Crime Library: Criminal Minds and Methods

AMBUSH: THE BRINKS ROBBERY OF 1981

The Wheels of Justice Turn

The first state trial took place in Goshen, New York, a small upstate village where increased security procedures were put into place that most cops had never seen before. The notorious violence of the Brink's gang was widely publicized by then and their propensity for breaking their friends out of jail was well known. There were many rumors in Rockland County that summer that Jeral Williams and the B.L.A. would be trying for a mass jailbreak. Everywhere around the Orange County Courthouse, there were dozens of cops armed with shotguns and automatic weapons. They were taking no chances.

Judge David S. Ritter sat on the bench, a jurist who tried to keep peace in the courtroom while at the same time, ensure the rights of unpopular defendants. Judith Clark, David J. Gilbert and Donald Weems were the first of the Brink's robbers to go on trial. But they declined to use an attorney and chose to defend themselves. They sat at the defense table together and at every opportunity attempted to give lectures in court about the proceedings, which they felt were unjustified. When things didn't go their way at the very beginning of the trial, they shouted slogans at the judge and walked out. "Death to U.S. imperialism!" screamed Judith Clark. "All the oppressors will fail!" said Gilbert. Their contention was that since they did not recognize the authority of the United States, the trial itself was an illegitimate extension of that baseless authority.

"We are at war and have no respect for the laws, the verdict or the sentence. We will continue to maintain our position as freedom fighters!" they said. More than half the time the court was in session, the defendants boycotted the trial. They called the robbery an "expropriation" of funds that were needed to form a new country in a few select southern states that ideally would be populated only by blacks.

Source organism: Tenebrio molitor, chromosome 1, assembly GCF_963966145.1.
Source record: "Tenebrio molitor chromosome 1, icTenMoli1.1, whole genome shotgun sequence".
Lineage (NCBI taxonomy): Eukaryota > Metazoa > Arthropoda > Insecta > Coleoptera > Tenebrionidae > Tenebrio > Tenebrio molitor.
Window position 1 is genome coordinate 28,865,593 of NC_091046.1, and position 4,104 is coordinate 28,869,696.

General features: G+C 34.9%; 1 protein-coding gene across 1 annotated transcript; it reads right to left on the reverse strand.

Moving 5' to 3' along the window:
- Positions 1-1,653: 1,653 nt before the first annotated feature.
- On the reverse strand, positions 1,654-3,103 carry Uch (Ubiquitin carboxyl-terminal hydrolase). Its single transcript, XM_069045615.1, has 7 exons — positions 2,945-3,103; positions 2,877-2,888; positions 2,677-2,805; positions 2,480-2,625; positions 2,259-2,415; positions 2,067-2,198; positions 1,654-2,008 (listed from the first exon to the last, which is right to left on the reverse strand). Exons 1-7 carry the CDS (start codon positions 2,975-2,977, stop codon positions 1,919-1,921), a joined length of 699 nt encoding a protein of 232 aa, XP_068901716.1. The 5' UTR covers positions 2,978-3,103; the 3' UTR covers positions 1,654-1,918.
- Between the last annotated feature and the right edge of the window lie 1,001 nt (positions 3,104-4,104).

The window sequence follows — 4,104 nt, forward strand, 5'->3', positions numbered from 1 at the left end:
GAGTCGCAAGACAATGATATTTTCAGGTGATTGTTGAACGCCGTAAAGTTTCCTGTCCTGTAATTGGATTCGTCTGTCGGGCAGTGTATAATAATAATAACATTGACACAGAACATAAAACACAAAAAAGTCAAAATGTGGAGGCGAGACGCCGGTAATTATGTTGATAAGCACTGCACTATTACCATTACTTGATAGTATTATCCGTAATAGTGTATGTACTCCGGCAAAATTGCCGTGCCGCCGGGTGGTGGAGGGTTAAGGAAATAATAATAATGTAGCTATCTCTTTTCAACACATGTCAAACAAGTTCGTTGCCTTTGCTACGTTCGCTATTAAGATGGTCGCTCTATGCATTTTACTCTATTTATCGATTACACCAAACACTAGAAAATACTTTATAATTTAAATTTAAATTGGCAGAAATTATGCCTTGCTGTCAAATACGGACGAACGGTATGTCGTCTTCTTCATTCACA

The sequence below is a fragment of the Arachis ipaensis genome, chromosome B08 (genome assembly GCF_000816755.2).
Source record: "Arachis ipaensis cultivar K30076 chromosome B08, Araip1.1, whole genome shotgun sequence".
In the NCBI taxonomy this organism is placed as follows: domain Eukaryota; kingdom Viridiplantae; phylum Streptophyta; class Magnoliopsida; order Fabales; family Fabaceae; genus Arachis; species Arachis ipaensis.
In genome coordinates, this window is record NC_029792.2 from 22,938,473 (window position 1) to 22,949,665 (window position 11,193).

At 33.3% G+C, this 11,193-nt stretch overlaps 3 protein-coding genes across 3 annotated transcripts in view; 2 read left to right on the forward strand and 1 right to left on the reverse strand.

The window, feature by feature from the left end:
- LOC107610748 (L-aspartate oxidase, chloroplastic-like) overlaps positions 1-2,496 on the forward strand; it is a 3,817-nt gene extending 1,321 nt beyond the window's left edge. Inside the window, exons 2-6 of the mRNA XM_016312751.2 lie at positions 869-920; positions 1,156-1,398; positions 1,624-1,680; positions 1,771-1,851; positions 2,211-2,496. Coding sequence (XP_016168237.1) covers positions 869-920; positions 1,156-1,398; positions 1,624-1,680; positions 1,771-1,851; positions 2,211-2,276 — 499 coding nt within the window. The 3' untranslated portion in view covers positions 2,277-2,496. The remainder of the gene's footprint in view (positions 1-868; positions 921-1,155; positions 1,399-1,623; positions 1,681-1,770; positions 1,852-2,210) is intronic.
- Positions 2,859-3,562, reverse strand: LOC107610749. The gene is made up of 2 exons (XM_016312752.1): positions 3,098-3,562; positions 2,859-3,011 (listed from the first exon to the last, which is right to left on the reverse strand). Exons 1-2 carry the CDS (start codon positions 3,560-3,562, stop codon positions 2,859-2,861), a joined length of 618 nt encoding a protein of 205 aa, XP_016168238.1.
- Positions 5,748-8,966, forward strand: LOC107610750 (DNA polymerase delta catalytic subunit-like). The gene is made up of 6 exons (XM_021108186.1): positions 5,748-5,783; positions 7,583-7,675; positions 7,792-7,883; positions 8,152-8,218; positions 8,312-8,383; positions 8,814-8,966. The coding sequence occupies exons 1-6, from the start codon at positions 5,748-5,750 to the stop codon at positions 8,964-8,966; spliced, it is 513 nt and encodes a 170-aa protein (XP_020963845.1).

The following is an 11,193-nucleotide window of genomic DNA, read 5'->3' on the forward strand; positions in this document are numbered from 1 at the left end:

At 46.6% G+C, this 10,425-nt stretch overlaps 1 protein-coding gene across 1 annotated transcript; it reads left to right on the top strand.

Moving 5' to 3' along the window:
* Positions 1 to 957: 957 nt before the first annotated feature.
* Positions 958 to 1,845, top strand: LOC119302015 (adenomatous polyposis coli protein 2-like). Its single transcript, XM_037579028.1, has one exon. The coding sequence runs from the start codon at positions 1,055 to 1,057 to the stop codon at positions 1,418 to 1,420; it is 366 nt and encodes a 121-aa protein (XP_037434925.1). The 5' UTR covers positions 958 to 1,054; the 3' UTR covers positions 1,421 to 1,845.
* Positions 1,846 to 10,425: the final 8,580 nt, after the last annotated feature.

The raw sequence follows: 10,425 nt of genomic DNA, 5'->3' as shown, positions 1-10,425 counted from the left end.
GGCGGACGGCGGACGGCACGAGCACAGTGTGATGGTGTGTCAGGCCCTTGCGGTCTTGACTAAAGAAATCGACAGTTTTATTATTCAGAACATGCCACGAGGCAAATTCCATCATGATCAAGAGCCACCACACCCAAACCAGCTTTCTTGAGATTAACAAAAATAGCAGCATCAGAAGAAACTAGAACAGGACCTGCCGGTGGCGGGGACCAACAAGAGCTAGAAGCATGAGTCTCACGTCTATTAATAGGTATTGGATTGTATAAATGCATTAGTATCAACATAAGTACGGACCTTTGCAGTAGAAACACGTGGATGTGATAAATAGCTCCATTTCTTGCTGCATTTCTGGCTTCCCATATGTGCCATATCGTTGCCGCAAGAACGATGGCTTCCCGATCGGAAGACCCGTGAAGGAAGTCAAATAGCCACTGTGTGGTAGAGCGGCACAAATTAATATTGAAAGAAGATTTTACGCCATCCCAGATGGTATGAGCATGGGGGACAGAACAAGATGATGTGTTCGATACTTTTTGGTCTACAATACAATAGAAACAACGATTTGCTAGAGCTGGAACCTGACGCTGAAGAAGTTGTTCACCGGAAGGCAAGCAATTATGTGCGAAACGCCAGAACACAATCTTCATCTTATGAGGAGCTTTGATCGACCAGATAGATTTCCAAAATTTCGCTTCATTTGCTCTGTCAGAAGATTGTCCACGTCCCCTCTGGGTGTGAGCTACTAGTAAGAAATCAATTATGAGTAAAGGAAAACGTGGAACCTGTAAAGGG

The defendants called only one witness, Nathaniel Burns, AKA Sekou Odinga, who claimed to be a soldier in the B.L.A. He said that his organization was "fighting for the liberation and self-determination of black people in this country." Burns testified that the killings were suitable because the three dead men had interfered with the "expropriation" and therefore deserved to die. In his view, the theft of money was morally justified because those funds "were robbed through the slave labor that was forced on them and their ancestors."

Clark and Gilbert, who sat in respectful silence while Burns testified, seemed impressed. When Burns completed his testimony, Gilbert thanked him profusely. "I just want to greet you, Comrade Odinga, and express my respect for you for twenty years of commitment, self-sacrifice for the New Afrikan people, and all oppressed people. Stay strong and I am really thrilled to have someone speak the truth in this courtroom for a change. Free the land!" Gilbert said.

But the jury wasn't swayed by the often rambling, arrogant testimony of Burns, who was already convicted of federal charges concerning other armored car robberies and shootings. On September 14, 1983, the jury, after deliberating four hours, found the defendants guilty of all charges. When the verdict was announced, Clark, Gilbert and Weems decided not to appear in court. They remained in the basement holding cells, drinking coffee and railing against, what they perceived to be, a racist court system.

"I don't think any interest is served by forcing them to be here," said Judge Ritter. Rockland County D.A. Kenneth Gribetz told reporters: "We're upset, frankly, there's no death penalty. Our goal is to see that these people, who have contempt for society and have shown no remorse, will never see the streets of society again!" Judge Ritter apparently agreed. On October 6, 1983, he sentenced each defendant to three consecutive 25-years-to-life prison terms.

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